Neonatal jaundice has a significant prevalence, and in severe cases, causes permanent neurological Sequela. Many studies have carried out on neonatal jaundice and its predisposing and exacerbating factors. On the other hand, delivery method (cesarean vs vaginal) has been suggested as a predisposing factor for many of neonatal complications in many studies. The aim of this study is to investigate and compare frequency and severity of neonatal jaundice without a known etiology in two groups of term neonate born via cesarean section and vaginal delivery.
Materials and Methods:
Samples included 182 term 7 days old neonates with minimum serum bilirubin of 5 mg/dl. Half of these neonates born via cesarean delivery and half of them born via vaginal delivery. All of these neonates had neonatal jaundice without a known etiology. The data of the two groups was compared with statistical tests.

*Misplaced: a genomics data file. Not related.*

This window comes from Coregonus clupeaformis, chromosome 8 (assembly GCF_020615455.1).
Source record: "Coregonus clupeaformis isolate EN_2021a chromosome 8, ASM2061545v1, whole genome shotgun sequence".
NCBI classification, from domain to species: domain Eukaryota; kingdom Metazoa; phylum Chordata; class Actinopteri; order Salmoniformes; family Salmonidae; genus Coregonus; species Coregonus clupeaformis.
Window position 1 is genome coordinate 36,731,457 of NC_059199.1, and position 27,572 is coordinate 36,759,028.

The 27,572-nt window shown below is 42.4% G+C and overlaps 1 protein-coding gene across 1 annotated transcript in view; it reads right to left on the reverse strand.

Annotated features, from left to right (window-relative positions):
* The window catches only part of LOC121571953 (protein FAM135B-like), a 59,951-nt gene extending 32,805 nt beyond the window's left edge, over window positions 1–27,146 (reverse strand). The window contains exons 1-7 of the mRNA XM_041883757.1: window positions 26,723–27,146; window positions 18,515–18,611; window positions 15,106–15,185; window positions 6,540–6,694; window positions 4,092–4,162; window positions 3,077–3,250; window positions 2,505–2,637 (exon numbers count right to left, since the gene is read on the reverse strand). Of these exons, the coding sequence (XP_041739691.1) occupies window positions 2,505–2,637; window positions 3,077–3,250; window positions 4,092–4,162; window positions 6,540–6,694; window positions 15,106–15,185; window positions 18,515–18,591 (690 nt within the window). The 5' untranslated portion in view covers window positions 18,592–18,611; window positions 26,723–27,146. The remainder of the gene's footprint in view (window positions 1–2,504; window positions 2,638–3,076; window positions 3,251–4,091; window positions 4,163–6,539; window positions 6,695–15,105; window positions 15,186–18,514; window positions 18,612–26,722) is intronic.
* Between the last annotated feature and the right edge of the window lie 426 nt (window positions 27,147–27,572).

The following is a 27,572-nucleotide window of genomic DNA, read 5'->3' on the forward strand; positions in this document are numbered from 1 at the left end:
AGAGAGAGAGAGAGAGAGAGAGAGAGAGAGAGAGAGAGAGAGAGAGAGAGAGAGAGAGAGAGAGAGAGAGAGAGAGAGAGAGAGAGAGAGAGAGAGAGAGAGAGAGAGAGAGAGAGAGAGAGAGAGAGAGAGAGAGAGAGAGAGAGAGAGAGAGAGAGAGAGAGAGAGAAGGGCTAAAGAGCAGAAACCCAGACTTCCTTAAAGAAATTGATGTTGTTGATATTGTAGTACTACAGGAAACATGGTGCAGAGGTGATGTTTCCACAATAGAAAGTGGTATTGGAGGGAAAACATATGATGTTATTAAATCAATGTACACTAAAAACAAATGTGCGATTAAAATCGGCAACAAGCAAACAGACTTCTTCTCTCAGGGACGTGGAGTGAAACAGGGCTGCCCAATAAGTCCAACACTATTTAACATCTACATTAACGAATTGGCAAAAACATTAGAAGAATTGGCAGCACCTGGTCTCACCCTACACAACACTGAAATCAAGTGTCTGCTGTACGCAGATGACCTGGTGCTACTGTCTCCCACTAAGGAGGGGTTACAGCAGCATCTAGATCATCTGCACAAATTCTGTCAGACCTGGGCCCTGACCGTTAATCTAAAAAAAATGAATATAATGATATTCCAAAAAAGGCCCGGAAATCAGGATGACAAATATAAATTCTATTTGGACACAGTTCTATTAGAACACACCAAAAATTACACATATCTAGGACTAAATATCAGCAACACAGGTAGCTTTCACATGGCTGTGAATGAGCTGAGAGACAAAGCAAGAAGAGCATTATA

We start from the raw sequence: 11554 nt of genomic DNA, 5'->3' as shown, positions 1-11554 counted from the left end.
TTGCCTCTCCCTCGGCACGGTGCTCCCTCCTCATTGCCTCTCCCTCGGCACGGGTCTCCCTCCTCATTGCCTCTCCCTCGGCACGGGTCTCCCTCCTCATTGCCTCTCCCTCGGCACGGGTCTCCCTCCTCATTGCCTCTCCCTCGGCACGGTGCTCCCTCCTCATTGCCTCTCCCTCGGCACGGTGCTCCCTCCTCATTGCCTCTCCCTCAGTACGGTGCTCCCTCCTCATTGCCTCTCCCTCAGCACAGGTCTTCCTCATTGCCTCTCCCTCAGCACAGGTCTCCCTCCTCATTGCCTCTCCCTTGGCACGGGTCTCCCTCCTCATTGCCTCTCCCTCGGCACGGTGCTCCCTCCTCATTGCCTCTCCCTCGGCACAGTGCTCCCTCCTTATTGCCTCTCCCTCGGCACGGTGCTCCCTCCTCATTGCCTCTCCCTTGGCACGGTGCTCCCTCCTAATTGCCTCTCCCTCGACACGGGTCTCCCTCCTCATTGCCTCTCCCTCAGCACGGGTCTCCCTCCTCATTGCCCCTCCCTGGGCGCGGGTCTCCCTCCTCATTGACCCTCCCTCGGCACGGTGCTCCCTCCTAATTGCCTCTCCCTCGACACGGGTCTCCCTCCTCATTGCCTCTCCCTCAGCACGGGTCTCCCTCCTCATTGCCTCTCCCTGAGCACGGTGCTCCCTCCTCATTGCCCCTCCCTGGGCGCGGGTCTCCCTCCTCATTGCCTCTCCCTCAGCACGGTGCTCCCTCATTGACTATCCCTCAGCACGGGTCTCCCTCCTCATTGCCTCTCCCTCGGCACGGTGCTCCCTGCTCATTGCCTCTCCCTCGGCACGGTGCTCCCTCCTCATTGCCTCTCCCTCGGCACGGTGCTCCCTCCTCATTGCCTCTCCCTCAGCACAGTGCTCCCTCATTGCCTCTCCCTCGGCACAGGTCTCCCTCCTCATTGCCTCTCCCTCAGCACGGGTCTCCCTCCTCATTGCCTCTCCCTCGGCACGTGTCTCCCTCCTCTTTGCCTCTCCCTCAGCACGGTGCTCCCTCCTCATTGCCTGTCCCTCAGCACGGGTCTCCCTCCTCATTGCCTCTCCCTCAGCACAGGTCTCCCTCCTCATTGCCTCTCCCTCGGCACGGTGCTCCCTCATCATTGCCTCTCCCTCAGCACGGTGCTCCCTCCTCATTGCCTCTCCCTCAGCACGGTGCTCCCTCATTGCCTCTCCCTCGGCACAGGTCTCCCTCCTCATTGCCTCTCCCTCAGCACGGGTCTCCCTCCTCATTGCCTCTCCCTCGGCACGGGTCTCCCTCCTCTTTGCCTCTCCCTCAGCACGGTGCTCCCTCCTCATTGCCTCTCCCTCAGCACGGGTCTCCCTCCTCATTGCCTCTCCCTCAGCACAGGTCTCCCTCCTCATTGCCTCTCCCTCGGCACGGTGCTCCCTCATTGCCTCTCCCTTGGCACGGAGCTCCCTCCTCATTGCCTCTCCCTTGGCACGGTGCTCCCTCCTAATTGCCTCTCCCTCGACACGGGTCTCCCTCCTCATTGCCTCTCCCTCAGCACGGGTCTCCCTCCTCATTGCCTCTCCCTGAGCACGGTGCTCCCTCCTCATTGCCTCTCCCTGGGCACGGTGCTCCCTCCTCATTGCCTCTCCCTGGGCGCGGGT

Mean serum bilirubin in the neonates was 9.60 mg/dl (SD=3.21 mg/dl). Mann-Whitney test showed that there is not any significant relationship between serum bilirubin value and the delivery method (P=0.53). Bilirubin value in the group with the family history of jaundice in siblings was significantly higher than the group without the family history (P=0.003). Mothers with the age of <20 years had the least serum bilirubin levels (P=0.01). Serum bilirubin level did not have significant relationship with neonatal sex. Neonatal bilirubin levels had a significant relationship with the type of cesarean indications (P=0.01).
There is not any significant relationship between serum bilirubin level in neonates and type of delivery method (vaginal vs cesarean). However, the results of investigations in this field are controversial and additional studies are recommended.
Key words: Neonatal jaundice, Hyperbilirubinemia, Delivery, Cesarean